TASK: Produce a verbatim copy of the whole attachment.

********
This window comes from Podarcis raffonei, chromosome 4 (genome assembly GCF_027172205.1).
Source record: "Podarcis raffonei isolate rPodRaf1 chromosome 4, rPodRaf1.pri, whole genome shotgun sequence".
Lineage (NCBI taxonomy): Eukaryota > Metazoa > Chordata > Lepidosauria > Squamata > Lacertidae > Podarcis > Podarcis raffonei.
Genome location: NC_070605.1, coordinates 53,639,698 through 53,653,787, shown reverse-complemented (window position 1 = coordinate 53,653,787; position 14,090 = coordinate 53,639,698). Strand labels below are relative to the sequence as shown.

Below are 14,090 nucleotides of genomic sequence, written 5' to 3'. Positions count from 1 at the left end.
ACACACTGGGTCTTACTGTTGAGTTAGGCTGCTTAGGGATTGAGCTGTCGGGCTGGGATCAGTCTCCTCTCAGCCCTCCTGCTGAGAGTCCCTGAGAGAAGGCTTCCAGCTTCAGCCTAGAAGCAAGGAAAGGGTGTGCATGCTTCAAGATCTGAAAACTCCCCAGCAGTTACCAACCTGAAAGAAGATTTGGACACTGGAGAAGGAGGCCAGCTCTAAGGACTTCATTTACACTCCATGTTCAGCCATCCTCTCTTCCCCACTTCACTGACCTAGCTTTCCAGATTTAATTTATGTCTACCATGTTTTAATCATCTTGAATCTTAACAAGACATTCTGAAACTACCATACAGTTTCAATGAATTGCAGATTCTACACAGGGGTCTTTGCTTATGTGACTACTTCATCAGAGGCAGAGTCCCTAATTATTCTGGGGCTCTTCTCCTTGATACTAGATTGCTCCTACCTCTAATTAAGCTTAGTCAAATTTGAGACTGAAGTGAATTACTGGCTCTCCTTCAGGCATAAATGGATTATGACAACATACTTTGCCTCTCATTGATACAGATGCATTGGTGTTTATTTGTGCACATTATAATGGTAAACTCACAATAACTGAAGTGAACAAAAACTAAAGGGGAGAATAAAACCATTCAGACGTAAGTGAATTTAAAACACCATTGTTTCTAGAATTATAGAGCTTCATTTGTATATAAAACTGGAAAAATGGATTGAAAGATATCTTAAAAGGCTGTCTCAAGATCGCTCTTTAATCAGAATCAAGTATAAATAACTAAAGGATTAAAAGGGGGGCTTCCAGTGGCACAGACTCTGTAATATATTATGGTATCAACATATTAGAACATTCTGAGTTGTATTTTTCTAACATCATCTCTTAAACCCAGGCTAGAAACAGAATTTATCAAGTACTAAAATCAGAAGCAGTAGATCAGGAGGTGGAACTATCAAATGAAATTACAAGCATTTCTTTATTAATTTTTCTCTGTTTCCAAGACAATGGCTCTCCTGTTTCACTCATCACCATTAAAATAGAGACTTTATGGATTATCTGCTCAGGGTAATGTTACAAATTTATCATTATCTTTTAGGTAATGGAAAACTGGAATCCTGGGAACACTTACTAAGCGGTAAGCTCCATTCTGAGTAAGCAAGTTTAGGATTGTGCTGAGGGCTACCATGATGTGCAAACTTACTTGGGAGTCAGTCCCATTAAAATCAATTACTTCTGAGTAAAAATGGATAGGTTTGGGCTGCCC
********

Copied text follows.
This window comes from Podarcis raffonei, chromosome 4 (genome assembly GCF_027172205.1).
Source record: "Podarcis raffonei isolate rPodRaf1 chromosome 4, rPodRaf1.pri, whole genome shotgun sequence".
Lineage (NCBI taxonomy): Eukaryota > Metazoa > Chordata > Lepidosauria > Squamata > Lacertidae > Podarcis > Podarcis raffonei.
Genome location: NC_070605.1, coordinates 53,639,698 through 53,653,787, shown reverse-complemented (window position 1 = coordinate 53,653,787; position 14,090 = coordinate 53,639,698). Strand labels below are relative to the sequence as shown.

Below are 14,090 nucleotides of genomic sequence, written 5' to 3'. Positions count from 1 at the left end.
ACACACTGGGTCTTACTGTTGAGTTAGGCTGCTTAGGGATTGAGCTGTCGGGCTGGGATCAGTCTCCTCTCAGCCCTCCTGCTGAGAGTCCCTGAGAGAAGGCTTCCAGCTTCAGCCTAGAAGCAAGGAAAGGGTGTGCATGCTTCAAGATCTGAAAACTCCCCAGCAGTTACCAACCTGAAAGAAGATTTGGACACTGGAGAAGGAGGCCAGCTCTAAGGACTTCATTTACACTCCATGTTCAGCCATCCTCTCTTCCCCACTTCACTGACCTAGCTTTCCAGATTTAATTTATGTCTACCATGTTTTAATCATCTTGAATCTTAACAAGACATTCTGAAACTACCATACAGTTTCAATGAATTGCAGATTCTACACAGGGGTCTTTGCTTATGTGACTACTTCATCAGAGGCAGAGTCCCTAATTATTCTGGGGCTCTTCTCCTTGATACTAGATTGCTCCTACCTCTAATTAAGCTTAGTCAAATTTGAGACTGAAGTGAATTACTGGCTCTCCTTCAGGCATAAATGGATTATGACAACATACTTTGCCTCTCATTGATACAGATGCATTGGTGTTTATTTGTGCACATTATAATGGTAAACTCACAATAACTGAAGTGAACAAAAACTAAAGGGGAGAATAAAACCATTCAGACGTAAGTGAATTTAAAACACCATTGTTTCTAGAATTATAGAGCTTCATTTGTATATAAAACTGGAAAAATGGATTGAAAGATATCTTAAAAGGCTGTCTCAAGATCGCTCTTTAATCAGAATCAAGTATAAATAACTAAAGGATTAAAAGGGGGGCTTCCAGTGGCACAGACTCTGTAATATATTATGGTATCAACATATTAGAACATTCTGAGTTGTATTTTTCTAACATCATCTCTTAAACCCAGGCTAGAAACAGAATTTATCAAGTACTAAAATCAGAAGCAGTAGATCAGGAGGTGGAACTATCAAATGAAATTACAAGCATTTCTTTATTAATTTTTCTCTGTTTCCAAGACAATGGCTCTCCTGTTTCACTCATCACCATTAAAATAGAGACTTTATGGATTATCTGCTCAGGGTAATGTTACAAATTTATCATTATCTTTTAGGTAATGGAAAACTGGAATCCTGGGAACACTTACTAAGCGGTAAGCTCCATTCTGAGTAAGCAAGTTTAGGATTGTGCTGAGGGCTACCATGATGTGCAAACTTACTTGGGAGTCAGTCCCATTAAAATCAATTACTTCTGAGTAAAAATGGATAGGTTTGGGCTGCCC